Operations and Algebraic Thinking
Represent and solve problems involving addition and subtraction.
OA1: Use addition and subtraction within 20 to solve word problems involving situations of
adding to, taking from, putting together, taking apart, and comparing, with unknowns in
all positions, e.g., by using objects, drawings, and equations with a symbol for the
unknown number to represent the problem.
OA2: Solve word problems that call for addition of three whole numbers whose sum is less
than or equal to 20, e.g., by using objects, drawings, and equations with a symbol for the
unknown number to represent the problem.
Understand and apply properties of operations and the relationship between addition and subtraction.
OA3: Apply properties of operations as strategies to add and subtract.
OA4: Understand subtraction as an unknownaddend problem. For example, subtract 10 – 8 by
finding the number that makes 10 when added to 8.Add and subtract within 20
OA5: Relate counting to addition and subtraction (e.g., by counting on 2 to add 2).
OA6: Add and subtract within 20:
a. Use strategies such as counting on; making ten, decomposing a number leading to a
ten; using the relationship between addition and subtraction and creating equivalent but
easier or known sums.
b. Fluency add and subtract within 10.
Work with addition and subtraction equations
OA7: Understand the meaning of the equal sign, and determine if equations involving addition
and subtraction are true or false.
OA8: Determine the unknown whole number in an addition or subtraction equation relating to
three whole numbers.
Number and Operations in Base Ten
Extend the counting sequence
NBT1: Count to 120, starting at any number less than 120. In this range, read and write
numerals and represent a number of objects with a written numeral.
Understand place value
NBT2: Understand that the two digits of a twodigit number represent amounts of tens and
ones. Understand the following as special cases:
a. 10 can be thought of as a bundle of ten ones — called a “ten.”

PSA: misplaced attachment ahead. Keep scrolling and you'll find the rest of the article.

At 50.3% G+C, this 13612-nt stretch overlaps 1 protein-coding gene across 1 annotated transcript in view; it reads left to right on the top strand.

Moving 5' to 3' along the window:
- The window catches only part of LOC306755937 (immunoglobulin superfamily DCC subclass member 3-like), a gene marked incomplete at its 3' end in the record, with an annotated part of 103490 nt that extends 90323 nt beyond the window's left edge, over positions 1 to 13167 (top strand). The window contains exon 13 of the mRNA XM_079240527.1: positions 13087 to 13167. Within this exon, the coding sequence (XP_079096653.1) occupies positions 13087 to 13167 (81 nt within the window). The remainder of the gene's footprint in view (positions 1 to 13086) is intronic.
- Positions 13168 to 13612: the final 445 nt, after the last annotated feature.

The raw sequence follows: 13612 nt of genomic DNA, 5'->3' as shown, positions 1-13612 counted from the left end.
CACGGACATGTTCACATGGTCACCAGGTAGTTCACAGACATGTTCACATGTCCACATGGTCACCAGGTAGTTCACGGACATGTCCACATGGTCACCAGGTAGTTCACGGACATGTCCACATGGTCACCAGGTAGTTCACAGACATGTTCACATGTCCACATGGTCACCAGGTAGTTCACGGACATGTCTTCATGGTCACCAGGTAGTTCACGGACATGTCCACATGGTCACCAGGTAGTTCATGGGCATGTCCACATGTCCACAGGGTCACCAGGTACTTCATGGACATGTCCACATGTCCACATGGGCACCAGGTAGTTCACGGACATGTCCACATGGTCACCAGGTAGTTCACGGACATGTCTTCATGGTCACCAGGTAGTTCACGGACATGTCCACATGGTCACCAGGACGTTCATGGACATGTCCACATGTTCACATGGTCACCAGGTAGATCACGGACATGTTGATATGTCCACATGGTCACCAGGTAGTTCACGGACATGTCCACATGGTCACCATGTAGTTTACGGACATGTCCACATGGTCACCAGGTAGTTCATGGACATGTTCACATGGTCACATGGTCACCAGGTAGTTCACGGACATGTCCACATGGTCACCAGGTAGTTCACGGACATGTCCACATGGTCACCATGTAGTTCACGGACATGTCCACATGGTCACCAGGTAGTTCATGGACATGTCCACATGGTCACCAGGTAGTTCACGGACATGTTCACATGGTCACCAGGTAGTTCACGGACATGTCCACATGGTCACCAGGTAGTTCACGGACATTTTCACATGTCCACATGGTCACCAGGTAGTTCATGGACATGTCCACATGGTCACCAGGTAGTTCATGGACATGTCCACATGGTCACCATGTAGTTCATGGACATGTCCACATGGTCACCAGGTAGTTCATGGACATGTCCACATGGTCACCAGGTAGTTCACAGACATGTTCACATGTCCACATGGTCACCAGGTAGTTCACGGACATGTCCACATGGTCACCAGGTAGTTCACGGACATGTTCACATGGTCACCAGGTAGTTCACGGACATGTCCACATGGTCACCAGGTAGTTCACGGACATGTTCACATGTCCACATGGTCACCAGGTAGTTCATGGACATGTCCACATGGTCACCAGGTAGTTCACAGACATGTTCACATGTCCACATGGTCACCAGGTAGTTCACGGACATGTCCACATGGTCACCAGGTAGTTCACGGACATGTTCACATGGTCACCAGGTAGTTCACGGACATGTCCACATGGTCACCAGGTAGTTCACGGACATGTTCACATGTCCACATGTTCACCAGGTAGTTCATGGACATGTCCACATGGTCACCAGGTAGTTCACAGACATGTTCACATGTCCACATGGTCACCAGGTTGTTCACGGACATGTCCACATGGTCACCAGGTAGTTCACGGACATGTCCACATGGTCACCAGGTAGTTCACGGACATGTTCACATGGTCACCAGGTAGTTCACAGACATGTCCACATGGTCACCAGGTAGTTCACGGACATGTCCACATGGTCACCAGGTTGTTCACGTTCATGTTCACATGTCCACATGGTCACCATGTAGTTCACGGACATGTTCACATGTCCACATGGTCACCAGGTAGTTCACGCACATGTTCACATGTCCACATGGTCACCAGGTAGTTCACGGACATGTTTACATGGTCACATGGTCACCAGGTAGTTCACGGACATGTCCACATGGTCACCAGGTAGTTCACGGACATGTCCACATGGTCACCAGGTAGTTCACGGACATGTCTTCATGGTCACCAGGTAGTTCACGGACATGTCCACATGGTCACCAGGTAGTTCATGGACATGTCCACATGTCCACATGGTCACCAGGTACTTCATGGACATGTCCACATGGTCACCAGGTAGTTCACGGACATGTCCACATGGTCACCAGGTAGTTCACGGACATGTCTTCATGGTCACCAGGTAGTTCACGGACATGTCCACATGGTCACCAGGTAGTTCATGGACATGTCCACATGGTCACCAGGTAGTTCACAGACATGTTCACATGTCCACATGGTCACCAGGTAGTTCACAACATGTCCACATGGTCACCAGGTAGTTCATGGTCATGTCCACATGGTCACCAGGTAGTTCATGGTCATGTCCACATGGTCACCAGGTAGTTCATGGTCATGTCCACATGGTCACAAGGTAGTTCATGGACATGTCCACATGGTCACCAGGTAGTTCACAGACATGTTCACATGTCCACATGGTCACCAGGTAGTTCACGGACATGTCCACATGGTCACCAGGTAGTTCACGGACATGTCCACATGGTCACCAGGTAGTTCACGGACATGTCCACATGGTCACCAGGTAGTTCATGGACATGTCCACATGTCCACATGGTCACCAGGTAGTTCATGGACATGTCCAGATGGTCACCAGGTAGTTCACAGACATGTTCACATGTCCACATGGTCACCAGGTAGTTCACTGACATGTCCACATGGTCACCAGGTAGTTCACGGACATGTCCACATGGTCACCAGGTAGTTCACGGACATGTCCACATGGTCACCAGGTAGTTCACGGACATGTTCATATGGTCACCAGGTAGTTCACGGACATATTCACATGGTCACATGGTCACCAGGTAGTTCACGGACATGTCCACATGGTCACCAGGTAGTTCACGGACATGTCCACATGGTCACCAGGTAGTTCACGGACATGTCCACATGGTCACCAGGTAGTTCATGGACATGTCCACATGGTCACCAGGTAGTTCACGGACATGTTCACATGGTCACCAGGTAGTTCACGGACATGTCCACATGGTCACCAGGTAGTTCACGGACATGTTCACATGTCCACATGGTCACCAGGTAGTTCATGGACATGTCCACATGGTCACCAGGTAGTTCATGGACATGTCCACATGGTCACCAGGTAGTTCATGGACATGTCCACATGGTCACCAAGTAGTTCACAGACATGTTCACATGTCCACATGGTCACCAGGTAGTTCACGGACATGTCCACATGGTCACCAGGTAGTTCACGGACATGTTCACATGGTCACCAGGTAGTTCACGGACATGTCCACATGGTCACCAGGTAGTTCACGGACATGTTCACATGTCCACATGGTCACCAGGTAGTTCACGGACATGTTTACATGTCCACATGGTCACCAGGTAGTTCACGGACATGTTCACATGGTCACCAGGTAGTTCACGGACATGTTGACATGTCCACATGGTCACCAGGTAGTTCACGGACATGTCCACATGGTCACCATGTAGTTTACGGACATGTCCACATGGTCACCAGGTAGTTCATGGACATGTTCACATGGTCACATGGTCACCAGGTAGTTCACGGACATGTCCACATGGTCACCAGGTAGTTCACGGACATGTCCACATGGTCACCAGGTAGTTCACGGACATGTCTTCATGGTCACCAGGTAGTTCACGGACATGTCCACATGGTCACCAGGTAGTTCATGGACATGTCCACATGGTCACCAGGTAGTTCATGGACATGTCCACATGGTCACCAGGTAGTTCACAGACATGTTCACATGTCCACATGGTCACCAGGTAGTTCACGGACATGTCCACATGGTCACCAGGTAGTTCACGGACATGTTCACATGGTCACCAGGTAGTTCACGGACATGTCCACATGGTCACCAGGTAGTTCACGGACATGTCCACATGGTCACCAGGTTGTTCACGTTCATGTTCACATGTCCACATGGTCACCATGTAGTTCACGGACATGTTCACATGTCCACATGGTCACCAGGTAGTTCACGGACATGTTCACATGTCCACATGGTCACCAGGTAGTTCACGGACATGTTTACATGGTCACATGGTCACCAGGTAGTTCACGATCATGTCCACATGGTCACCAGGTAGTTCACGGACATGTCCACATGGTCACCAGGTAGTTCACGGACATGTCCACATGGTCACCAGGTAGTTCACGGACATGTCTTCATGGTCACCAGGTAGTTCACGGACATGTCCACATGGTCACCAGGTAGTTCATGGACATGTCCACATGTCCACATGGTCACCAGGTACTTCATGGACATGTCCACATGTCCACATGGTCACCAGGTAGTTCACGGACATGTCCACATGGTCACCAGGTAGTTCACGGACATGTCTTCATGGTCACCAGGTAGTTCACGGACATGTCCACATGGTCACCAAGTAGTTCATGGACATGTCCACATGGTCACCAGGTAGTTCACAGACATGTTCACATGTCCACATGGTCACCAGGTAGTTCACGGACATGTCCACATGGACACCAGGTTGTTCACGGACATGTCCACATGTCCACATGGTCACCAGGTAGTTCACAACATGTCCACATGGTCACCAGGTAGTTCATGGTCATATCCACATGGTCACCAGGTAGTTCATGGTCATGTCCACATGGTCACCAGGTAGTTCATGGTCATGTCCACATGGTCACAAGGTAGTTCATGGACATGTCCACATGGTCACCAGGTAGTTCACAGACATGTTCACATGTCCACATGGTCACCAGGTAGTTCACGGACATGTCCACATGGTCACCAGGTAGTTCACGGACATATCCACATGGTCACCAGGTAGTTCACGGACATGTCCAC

b. The numbers from 11 to 19 are composed of a ten and one, two, three, four, five,
six, seven, eight, or nine ones.
c. The numbers 10, 20, 30, 40, 50, 60, 70, 80, 90 refer to one, two, three, four,
five, six, seven, eight, or nine tens (and 0 ones).
NBT3: Compare two twodigit numbers based on meanings of the tens and ones digits,
recording the results of comparisons with the symbols >, =, and <.
Use place value understanding and properties of operations to add and subtract.
NBT4: Add within 100, including adding a twodigit number and a onedigit number, and adding
a twodigit number and a multiple of 10, using concrete models or drawings and
strategies based on place value, properties of operations, and/or the relationship
between addition and subtraction; relate the strategy to a written method and explain
the reasoning used.
NBT5: Given a twodigit number, mentally find 10 more or 10 less than the number, without
having to count; explain the reasoning used.
NBT6: Subtract multiples of 10 in the range 1090 from multiples of 10 in the range 1090
(positive or zero differences), using concrete models or drawings and strategies based
on place value, properties of operations, and/or the relationship between addition and
subtraction; relate the strategy to a written method and explain the reasoning used.
NBT7: Identity dimes and understand ten pennies can be thought of as a dime.
Measurement and Data
Measure lengths indirectly and by iterating length units.
MD1: Order three objects by length; compare the lengths of two objects indirectly by using a
third object.
MD2: Express the length of an object as a whole number of length units, by laying multiple
copies of a shorter object (the length unit) end to end; understand that the length
measurement of an object is the number of samesize length units that span it with no
gaps or overlaps.
Tell and write time.
MD3: Tell and write time in hours and halfhours using analog and digital clocks.
Represent and interpret data.
MD4: Organize, represent, and interpret data with up to three categories; ask and answer
questions about the total number of data points, how many in each category, and how
many more or less are in one category than in another.
Geometry
Reason with shapes and their attributes.
G1: Distinguish between defining attributes (e.g., triangles are closed and threesided) versus
nondefining attributes (e.g., color, orientation, overall size); build and draw shapes to
possess defining attributes.
G2: Compose twodimensional shapes (rectangles, squares, trapezoids, triangles, halfcircles,
and quartercircles) or threedimensional shapes (cubes, right rectangular prisms, right
circular cones, and right circular cylinders) to create a composite shape, and compose new
shapes from the composite shape.
G3: Partition circles and rectangles into two and four equal shares, describe the shares using
the words halves, fourths, and quarters, and use the phrases half of, fourth of, and
quarter of. Describe the whole as two of, or four of the shares. Understand for these
examples that decomposing into more equal shares creates smaller shares.